First Congregational Church of Falmouth, MA
of the United Church of Christ

68 Main Street, Falmouth, MA 02540 | Sunday Morning Worship 10:00 AM
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Music


             Choirs                                                                   
                          Bell Choir


Music in our Congregational Church
It’s been said that New England Puritans hated music. One might get that impression because, until the late-1700's, they rejected anything that hinted of Roman Catholic worship practices – they did not allow choirs, anthems, chants, or any 
musical instruments, including organs, in their services. While many of them had instruments in their homes, when it came to their worship, they had the following concerns – In the New Testament they could find no use of musical instruments in early Christian worship; thus they assumed God did not intend for such instruments to be used in services. The second concern was that, if music in worship was too elegant, it would distract worshipers and hinder their spiritual communing with God. 

The records of our church tell us that in 1798, the building that preceded our present church was constructed on the Village Green and that it contained a reed organ, reputed to have been the gift of Deacon Elijah Swift. In 1869 the congregation decided to have its old organ repaired and tuned, but six years later the instrument was declared un-repairable. An organ committee of six was chosen in 1875. During the next three years, through such devices as “Social Entertainment at Town Hall” complete with pianists, singers and readers from the town, the Organ Fund Society raised the necessary twelve hundred dollars. In 1878, the church purchased a new custom-built pipe organ – a tracker instrument of about 15 ranks, which stood in the center of the gallery with space around the sides and back. The organ was first pumped by hand but later an electric blower was added. This organ served the church until 1952, when it was replaced by an electronic Wurlitzer amplified-reed organ.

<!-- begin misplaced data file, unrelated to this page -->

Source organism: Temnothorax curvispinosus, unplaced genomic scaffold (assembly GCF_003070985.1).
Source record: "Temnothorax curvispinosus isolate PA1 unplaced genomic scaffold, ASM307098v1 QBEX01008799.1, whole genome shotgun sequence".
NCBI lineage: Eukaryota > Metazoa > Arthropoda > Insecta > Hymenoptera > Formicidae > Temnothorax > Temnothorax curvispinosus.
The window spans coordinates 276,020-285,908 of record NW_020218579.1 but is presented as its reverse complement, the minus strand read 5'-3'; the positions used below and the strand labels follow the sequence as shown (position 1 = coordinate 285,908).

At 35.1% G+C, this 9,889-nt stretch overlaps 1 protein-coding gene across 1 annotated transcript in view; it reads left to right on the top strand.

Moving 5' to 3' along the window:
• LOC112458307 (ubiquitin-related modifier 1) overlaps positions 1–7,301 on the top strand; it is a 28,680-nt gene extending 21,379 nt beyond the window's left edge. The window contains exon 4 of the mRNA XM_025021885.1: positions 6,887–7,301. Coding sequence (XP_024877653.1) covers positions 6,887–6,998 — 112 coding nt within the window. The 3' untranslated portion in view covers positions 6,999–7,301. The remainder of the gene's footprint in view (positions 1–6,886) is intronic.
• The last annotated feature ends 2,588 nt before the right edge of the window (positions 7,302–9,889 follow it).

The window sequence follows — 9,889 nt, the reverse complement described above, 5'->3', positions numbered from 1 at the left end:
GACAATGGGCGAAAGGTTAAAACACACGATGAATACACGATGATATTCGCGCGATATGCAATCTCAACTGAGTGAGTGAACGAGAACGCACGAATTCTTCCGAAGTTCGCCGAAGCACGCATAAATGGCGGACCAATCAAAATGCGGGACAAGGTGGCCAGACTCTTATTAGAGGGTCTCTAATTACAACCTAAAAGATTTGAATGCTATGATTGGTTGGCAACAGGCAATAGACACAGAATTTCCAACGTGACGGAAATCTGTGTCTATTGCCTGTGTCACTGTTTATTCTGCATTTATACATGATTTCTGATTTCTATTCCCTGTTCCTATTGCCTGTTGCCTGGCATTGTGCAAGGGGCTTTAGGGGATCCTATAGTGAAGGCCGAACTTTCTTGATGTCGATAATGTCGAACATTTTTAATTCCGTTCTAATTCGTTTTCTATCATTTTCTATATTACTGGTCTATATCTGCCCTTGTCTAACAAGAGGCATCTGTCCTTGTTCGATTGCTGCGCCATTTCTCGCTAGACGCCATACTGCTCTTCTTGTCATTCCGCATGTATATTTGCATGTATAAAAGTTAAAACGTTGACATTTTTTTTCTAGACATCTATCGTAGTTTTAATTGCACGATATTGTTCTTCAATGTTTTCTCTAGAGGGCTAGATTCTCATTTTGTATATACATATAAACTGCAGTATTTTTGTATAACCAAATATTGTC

During the subsequent years, many hoped that the music of the church might again be graced by a true pipe organ, and the organist, Mr. James A. Stevens, often urged that the church seek such a goal.    Memorial gifts during that time formed an important part of an early organ fund. At the annual meeting of January 1973, the pastor, the Rev. Stanley F. 
Johnson, urged and promoted that the time had come for a committee to be formed to seek a suitable instrument.  After considering proposals from several organ builders, a committee presented a recommendation at the church’s annual meeting in January 1974 that a contract be entered with the Austin Organ Company of Hartford, CT, one of the leading builders of electro-pneumatic pipe organs in America.